WASHINGTON - The Senate passed a bill this week by Sen. Elizabeth Warren, D-Mass., designed to improve transparency around major corporate settlements.

Lawmakers approved late Monday the Truth in Settlements Act by unanimous consent. The bipartisan bill, which is also sponsored by Sen. James Lankford, R-Okla., requires the Department of Justice and regulatory agencies to settlement details that potentially lower a payout below the headline settlement figure, such as tax deductions. The Homeland Security and Governmental Affairs Committee approved the measure by voice vote in May.

"The idea behind this bill is straightforward: If the government is going to cut deals on behalf of the American people, the American people are entitled to know what kind of a deal they're getting," Sen. Warren said in a press release. "This legislation will shut down backroom deal-making and ensure that Congress, citizens and watchdog groups can hold regulatory agencies accountable for strong and effective enforcement that benefits the public interest."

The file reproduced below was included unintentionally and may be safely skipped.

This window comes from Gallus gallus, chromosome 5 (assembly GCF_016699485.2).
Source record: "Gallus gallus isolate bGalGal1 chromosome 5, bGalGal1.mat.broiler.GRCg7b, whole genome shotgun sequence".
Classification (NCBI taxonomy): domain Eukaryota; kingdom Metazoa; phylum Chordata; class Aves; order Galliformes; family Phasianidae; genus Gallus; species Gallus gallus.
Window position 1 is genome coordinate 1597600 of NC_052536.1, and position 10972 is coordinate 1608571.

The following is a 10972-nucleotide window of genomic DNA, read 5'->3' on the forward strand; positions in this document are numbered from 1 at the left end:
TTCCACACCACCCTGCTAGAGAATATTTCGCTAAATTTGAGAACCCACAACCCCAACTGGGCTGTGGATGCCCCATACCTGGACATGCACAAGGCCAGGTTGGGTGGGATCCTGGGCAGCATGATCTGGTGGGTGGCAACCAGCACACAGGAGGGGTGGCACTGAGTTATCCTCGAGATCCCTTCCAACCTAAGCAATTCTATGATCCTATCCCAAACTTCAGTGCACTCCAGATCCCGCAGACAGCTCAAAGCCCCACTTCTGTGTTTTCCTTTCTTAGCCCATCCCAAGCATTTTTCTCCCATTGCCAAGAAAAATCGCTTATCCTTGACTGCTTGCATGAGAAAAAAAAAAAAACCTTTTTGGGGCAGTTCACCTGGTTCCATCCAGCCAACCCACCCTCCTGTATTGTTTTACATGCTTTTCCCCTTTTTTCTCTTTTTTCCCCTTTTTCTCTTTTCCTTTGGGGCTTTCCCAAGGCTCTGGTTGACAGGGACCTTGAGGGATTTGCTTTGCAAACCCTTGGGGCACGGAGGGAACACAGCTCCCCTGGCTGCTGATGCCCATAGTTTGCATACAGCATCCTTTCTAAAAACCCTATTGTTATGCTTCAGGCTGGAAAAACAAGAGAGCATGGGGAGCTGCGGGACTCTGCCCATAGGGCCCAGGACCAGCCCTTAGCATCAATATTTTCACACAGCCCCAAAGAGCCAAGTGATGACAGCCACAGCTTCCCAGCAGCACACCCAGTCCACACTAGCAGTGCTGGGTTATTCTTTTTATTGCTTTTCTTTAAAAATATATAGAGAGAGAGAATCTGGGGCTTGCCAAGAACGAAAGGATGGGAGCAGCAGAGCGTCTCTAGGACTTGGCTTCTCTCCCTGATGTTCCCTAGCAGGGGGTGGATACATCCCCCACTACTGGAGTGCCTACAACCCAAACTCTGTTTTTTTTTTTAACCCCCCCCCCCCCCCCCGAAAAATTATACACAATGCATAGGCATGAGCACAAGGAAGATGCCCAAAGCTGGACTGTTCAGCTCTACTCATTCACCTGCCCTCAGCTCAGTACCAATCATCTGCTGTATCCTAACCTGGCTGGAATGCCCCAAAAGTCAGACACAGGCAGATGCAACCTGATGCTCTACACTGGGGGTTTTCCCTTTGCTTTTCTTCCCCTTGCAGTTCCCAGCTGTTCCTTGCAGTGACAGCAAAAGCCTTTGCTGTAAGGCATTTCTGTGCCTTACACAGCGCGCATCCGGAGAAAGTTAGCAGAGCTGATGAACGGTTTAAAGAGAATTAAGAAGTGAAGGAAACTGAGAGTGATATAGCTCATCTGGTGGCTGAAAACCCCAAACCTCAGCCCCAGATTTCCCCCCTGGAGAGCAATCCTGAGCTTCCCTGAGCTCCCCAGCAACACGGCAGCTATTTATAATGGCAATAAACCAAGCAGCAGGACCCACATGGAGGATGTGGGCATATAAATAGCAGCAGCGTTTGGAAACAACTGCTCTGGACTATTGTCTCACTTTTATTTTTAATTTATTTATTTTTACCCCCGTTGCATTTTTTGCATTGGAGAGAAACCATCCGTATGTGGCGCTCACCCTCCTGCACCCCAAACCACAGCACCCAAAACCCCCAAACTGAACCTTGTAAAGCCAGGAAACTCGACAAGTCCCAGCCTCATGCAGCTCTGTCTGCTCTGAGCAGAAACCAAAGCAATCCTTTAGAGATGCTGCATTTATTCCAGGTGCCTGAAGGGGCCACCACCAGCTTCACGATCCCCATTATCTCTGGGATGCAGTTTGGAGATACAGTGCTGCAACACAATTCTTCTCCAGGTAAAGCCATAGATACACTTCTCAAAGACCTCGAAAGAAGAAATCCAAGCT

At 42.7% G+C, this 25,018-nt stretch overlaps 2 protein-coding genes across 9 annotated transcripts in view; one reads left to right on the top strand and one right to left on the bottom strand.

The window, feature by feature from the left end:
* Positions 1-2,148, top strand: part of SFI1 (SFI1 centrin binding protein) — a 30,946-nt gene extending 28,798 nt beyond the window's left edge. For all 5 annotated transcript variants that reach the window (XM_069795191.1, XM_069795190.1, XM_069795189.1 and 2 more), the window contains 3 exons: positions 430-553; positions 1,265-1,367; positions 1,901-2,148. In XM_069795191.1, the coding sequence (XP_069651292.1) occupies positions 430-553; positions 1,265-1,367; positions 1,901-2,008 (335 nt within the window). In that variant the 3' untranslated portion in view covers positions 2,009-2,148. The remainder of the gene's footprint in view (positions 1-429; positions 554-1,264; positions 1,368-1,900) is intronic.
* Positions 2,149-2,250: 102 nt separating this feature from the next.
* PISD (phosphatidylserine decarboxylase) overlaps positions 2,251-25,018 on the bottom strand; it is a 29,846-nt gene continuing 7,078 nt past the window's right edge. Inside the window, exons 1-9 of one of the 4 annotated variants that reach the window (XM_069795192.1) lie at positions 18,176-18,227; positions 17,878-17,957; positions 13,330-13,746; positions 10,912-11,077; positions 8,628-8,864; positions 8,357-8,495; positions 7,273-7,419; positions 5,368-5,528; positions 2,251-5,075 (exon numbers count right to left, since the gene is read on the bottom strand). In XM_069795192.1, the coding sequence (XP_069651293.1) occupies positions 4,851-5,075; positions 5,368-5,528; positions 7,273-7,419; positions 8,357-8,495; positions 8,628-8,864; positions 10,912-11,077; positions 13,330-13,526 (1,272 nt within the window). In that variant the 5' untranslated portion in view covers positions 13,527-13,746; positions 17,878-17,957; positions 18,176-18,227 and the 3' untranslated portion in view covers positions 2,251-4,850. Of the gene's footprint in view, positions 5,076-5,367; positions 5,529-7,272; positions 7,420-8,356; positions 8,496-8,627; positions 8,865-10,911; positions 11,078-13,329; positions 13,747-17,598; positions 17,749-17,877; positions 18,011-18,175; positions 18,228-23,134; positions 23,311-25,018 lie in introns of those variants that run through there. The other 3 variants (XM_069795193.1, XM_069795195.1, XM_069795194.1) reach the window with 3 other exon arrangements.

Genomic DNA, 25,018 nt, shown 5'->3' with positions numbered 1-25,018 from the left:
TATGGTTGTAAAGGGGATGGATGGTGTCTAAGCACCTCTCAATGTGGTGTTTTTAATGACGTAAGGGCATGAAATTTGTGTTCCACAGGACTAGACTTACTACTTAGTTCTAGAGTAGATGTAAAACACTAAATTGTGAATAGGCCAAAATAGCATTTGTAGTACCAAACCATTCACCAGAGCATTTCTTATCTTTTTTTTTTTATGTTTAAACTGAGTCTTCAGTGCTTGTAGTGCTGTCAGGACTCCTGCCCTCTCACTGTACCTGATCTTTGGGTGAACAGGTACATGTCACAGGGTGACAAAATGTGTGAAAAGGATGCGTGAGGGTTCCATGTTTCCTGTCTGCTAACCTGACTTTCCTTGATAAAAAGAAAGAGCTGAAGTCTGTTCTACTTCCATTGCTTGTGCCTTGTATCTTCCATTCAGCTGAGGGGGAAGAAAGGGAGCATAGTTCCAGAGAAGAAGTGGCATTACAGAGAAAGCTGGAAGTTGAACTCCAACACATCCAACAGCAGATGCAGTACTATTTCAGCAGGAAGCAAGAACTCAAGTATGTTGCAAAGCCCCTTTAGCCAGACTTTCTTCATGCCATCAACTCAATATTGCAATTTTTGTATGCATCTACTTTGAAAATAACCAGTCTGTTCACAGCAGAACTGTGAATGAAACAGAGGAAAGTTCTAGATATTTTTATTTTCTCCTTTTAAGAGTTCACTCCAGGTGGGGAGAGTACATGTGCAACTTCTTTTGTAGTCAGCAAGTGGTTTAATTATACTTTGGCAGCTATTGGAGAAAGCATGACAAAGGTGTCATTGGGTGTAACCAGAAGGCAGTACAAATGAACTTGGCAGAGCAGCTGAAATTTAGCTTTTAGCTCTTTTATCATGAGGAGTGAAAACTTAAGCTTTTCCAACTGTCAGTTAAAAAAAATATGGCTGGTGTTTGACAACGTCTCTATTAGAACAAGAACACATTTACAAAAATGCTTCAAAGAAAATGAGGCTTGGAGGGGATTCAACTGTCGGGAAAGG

The bill would require federal agencies to make basic settlement information public and post the information on their websites, including how settlement amounts are impacted by tax deductions and other credits. Agencies must also provide justification for settlements they elect to keep confidential and tabulate the number of settlements they decline to make public. The legislation also directs the Government Accountability Office to conduct a study about confidentiality procedures in settlements and make further recommendations about improving transparency.

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